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The Case for Prison Reform | The Walrus

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Age of the child I gave this to:. Hours of Play:. For each of these progressive changes to the system, however, I can easily summon an example of an injustice that will illustrate how outmoded and inherently corrupt the institution of prison is, despite the reforms that have been implemented over the years since Kingston Penitentiary opened its doors.

Moreover, Indigenous programs and the permission to smudge and hold traditional medicines does little to erase the legacy of colonialism and the evolution of Canadian prisons into the new residential schools. Likewise, the Charter is only supreme when those who dare to defend their humanity have the resources and wherewithal to fight lengthy, expensive, and complicated legal battles.

For those interested in the profusion of reports, investigations, and special inquiries that have documented such injustices and, to a degree, tempered the inherent violence and egregious abuses of prisons in Canada for almost two centuries, a good place to start is the report A Flawed Compass: A Human Rights Analysis of the Roadmap to Strengthening Public Safety , by UBC professor Michael Jackson and former John Howard Society of Canada executive director Graham Stewart.

I recommend this report because, in order for us to understand Canadian prisons at present, it is necessary to grasp the ideological machinations that shaped them under the Harper government. It also provides good background for efforts to push for non-reformist reforms, which may result in immediate improvements in the living and working conditions of those currently incarcerated.

The Sampson report promoted a neoconservative campaign to overhaul the federal correctional system, including reactionary recommendations to the federal government, all of which were enthusiastically endorsed by the Harper government. While not all of these recommendations found their way into the Harper policy playbook e. As I have noted, every so often the abuses of the criminal justice system find their way into public view and seem to hang there for a brief period before other issues again come to dominate the public conversation.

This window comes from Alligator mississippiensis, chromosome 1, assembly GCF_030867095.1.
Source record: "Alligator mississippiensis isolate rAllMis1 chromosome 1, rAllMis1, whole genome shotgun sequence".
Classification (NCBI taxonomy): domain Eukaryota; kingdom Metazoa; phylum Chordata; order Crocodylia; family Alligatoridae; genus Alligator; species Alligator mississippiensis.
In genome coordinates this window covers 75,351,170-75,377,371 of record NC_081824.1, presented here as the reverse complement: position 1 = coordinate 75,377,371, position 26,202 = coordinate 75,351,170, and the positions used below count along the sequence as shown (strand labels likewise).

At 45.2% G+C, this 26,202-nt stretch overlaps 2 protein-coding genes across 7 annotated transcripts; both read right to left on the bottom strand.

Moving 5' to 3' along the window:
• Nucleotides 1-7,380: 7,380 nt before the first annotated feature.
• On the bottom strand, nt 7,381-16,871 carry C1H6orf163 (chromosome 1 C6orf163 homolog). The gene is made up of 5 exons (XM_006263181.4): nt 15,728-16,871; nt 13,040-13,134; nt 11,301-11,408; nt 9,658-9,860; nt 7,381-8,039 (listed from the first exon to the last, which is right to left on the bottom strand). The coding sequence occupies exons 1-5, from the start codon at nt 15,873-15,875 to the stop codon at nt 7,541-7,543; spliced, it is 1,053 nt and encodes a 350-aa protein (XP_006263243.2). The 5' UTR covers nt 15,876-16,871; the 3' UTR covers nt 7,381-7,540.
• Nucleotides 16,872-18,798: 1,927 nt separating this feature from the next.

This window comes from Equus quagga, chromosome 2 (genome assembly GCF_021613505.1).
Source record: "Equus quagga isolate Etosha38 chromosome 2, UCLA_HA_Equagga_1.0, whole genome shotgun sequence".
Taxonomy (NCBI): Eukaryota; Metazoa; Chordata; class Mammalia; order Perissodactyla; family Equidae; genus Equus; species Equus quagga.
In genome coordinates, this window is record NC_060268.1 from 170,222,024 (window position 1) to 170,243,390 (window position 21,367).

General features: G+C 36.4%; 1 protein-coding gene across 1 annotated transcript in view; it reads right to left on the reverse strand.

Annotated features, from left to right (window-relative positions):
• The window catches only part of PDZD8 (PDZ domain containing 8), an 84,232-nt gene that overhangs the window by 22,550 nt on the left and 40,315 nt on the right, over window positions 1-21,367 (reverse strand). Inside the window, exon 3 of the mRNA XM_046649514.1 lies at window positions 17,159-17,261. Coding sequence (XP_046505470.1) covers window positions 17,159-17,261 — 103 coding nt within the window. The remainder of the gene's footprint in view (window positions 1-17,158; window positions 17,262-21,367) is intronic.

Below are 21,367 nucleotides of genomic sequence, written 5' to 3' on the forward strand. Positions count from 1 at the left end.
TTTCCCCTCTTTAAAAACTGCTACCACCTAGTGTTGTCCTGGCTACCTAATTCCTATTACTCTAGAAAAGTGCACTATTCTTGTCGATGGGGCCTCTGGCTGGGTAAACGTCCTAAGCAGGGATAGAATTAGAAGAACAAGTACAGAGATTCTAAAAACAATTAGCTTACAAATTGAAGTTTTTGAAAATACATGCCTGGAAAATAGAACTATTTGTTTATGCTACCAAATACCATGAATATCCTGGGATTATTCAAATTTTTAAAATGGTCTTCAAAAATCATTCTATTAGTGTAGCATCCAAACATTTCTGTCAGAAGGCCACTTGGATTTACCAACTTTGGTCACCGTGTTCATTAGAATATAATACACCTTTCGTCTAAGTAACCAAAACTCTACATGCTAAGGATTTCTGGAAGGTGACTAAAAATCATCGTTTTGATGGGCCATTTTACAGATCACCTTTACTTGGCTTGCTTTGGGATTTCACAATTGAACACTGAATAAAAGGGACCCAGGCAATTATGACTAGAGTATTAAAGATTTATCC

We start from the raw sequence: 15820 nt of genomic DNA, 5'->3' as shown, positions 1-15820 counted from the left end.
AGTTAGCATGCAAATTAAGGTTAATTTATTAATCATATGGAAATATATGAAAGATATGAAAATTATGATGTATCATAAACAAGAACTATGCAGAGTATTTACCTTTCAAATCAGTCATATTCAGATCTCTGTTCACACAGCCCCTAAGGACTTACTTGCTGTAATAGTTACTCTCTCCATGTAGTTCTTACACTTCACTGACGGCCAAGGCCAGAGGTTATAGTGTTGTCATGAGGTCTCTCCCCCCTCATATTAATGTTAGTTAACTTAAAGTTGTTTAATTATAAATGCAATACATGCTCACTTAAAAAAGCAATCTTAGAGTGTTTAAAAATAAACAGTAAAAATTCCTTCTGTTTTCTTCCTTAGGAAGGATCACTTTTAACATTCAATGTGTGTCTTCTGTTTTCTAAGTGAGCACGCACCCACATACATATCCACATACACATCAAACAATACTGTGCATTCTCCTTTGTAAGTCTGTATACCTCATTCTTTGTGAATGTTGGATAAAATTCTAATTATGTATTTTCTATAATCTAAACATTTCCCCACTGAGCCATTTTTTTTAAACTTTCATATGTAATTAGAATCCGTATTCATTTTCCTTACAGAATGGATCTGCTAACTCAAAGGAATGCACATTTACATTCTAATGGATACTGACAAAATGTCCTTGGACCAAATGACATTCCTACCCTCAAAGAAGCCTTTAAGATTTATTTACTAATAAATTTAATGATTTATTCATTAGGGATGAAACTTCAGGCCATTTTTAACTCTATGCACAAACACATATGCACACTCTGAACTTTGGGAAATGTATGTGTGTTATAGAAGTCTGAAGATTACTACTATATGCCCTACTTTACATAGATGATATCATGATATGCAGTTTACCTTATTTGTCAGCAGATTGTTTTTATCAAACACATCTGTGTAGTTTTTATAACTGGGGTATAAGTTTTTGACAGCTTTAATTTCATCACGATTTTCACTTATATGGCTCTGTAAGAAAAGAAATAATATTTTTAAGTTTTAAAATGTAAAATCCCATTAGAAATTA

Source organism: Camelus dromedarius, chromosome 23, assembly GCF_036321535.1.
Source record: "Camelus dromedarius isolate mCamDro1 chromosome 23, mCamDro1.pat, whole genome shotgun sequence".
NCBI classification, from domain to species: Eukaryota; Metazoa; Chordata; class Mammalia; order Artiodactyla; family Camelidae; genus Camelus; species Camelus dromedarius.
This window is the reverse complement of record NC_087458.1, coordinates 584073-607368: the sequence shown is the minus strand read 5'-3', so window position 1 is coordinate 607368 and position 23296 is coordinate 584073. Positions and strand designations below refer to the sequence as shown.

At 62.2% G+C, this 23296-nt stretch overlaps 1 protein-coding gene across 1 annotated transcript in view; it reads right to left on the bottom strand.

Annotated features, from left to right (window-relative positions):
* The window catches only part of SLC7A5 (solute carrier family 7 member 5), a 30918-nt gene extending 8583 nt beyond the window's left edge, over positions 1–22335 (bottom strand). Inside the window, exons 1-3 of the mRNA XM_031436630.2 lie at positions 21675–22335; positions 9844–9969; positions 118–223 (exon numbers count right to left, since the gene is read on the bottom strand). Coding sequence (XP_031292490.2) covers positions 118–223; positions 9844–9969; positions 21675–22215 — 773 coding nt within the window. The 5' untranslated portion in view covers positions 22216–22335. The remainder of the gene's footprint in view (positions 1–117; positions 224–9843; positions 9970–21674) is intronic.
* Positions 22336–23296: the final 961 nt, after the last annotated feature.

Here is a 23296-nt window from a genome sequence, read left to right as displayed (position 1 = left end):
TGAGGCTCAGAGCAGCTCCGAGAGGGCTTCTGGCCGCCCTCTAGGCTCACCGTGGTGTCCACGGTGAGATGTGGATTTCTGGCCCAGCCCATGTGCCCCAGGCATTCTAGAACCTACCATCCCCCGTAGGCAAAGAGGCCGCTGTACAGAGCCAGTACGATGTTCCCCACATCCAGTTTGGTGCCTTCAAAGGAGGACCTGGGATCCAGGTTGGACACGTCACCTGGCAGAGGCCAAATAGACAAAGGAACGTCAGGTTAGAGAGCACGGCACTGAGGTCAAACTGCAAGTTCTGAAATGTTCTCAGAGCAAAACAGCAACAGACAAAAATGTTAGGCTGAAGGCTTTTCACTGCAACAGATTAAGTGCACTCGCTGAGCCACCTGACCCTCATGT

So how do we generate broader acceptance for radical ideas about prison reform?

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One starting point is a broader social movement with and for prisoners, which will work toward a radical rethinking of justice — a justice that heals wounds instead of creating new ones. There are also certain policy changes that do have a chance at being seen as viable by a wider public in the short term. Like Trojan horses, these changes have the capacity to accomplish a twofold task of introducing immediate improvements into the lives of prisoners, and therefore putting more power in their hands, while at the same time offering opportunities to expose prison injustices, thereby chipping away at received ideas about the prison system.


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Upon being elected in , Prime Minister Justin Trudeau issued a mandate letter to his minister of justice and attorney general, Jody Wilson-Raybould, requesting a review of criminal justice laws, policies, and practices implemented by the Harper government between and But hold the applause. The findings were not revealing, and only confirmed what prisoners and other experts have been saying for years: prisons punish the most vulnerable and marginalized people in society, and current approaches only exacerbate the problem.

Measures to break the cycle of crime, or the violence that is bound up within the prison system, are not on the agenda. The recent transfer of Terri-Lynne McClintic to an Indigenous Healing Lodge is one example of how criminal justice issues can be politicized by opponents and the potential for public outrage to undermine certain aims, like working toward ending Indigenous mass incarceration. Yet despite a rejection of efforts to effect progressive change by politicians and a certain segment of the public, we should not assume that the generalpublic imagination cannot be won over.

The public may be ignorant of the realities of prison, but there appears to be a degree of desire to know what happens to those who find themselves in the clutches of the system. Fed with stereotypes and misinformation, this appetite distorts public understanding of who the punished really are.

It is my impression — both in my work with the Journal of Prisoners on Prisons and from what I have been able, in prison, to gather in following the recent Senate Committee on Human Rights as they travel across the country on a fact-finding mission — that the first-hand personal narratives and expert opinions of prisoners, both current and former, may offer compelling accounts that can bridge the gap between public understanding and the lived realities of imprisonment. What is to be done? This is the burning question for any social movement. Not all prisoners draw the connection between their concrete, first-hand experiences in prison and the more abstract, socio-political structures that have shaped their lives.

Nor do many express a politically conscious objection to the idea of prison.

What it’s really like ‘down inside’ Canada’s prisons

Nevertheless, the knowledge holders, subjugated as they are — often disqualified and located low down on the hierarchy of who can know and what can be known — are the resistance. Jarrod Shook is an academic, writer, poet, and social justice activist based in Ottawa.

Jarrod holds a BA in Sociology from Laurentian University and is currently working towards completion of a second degree in criminology at the University of Ottawa. He is dialogue editor for the Journal of Prisoners on Prisons. Subscribe today and receive every issue of Canadian Dimension hot off the press.